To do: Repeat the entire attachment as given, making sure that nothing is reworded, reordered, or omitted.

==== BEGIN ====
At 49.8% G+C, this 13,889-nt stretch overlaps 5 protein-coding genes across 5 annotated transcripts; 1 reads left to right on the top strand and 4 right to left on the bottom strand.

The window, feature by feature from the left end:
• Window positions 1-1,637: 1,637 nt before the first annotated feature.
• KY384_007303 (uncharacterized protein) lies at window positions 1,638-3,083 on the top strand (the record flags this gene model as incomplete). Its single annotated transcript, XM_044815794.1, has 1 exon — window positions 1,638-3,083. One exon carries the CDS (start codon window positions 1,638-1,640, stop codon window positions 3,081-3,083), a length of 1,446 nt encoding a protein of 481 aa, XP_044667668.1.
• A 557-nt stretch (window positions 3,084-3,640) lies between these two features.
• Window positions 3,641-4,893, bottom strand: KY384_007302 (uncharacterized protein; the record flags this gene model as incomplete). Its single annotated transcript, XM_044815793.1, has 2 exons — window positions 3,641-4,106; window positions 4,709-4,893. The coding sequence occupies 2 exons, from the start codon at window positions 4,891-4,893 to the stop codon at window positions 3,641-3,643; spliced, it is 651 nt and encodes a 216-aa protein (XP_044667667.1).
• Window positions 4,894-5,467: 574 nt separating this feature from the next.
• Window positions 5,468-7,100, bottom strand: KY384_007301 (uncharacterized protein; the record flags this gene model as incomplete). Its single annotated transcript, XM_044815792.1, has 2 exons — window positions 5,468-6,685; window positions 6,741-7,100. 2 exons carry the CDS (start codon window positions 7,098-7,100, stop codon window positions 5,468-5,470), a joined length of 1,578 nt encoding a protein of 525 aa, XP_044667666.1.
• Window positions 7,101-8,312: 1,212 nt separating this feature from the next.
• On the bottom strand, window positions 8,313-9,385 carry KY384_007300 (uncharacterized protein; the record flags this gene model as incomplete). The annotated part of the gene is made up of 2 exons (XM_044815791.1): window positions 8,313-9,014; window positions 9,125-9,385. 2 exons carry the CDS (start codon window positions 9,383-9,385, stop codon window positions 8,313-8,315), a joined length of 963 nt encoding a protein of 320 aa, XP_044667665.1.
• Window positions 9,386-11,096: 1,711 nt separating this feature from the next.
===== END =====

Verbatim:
At 49.8% G+C, this 13,889-nt stretch overlaps 5 protein-coding genes across 5 annotated transcripts; 1 reads left to right on the top strand and 4 right to left on the bottom strand.

The window, feature by feature from the left end:
• Window positions 1-1,637: 1,637 nt before the first annotated feature.
• KY384_007303 (uncharacterized protein) lies at window positions 1,638-3,083 on the top strand (the record flags this gene model as incomplete). Its single annotated transcript, XM_044815794.1, has 1 exon — window positions 1,638-3,083. One exon carries the CDS (start codon window positions 1,638-1,640, stop codon window positions 3,081-3,083), a length of 1,446 nt encoding a protein of 481 aa, XP_044667668.1.
• A 557-nt stretch (window positions 3,084-3,640) lies between these two features.
• Window positions 3,641-4,893, bottom strand: KY384_007302 (uncharacterized protein; the record flags this gene model as incomplete). Its single annotated transcript, XM_044815793.1, has 2 exons — window positions 3,641-4,106; window positions 4,709-4,893. The coding sequence occupies 2 exons, from the start codon at window positions 4,891-4,893 to the stop codon at window positions 3,641-3,643; spliced, it is 651 nt and encodes a 216-aa protein (XP_044667667.1).
• Window positions 4,894-5,467: 574 nt separating this feature from the next.
• Window positions 5,468-7,100, bottom strand: KY384_007301 (uncharacterized protein; the record flags this gene model as incomplete). Its single annotated transcript, XM_044815792.1, has 2 exons — window positions 5,468-6,685; window positions 6,741-7,100. 2 exons carry the CDS (start codon window positions 7,098-7,100, stop codon window positions 5,468-5,470), a joined length of 1,578 nt encoding a protein of 525 aa, XP_044667666.1.
• Window positions 7,101-8,312: 1,212 nt separating this feature from the next.
• On the bottom strand, window positions 8,313-9,385 carry KY384_007300 (uncharacterized protein; the record flags this gene model as incomplete). The annotated part of the gene is made up of 2 exons (XM_044815791.1): window positions 8,313-9,014; window positions 9,125-9,385. 2 exons carry the CDS (start codon window positions 9,383-9,385, stop codon window positions 8,313-8,315), a joined length of 963 nt encoding a protein of 320 aa, XP_044667665.1.
• Window positions 9,386-11,096: 1,711 nt separating this feature from the next.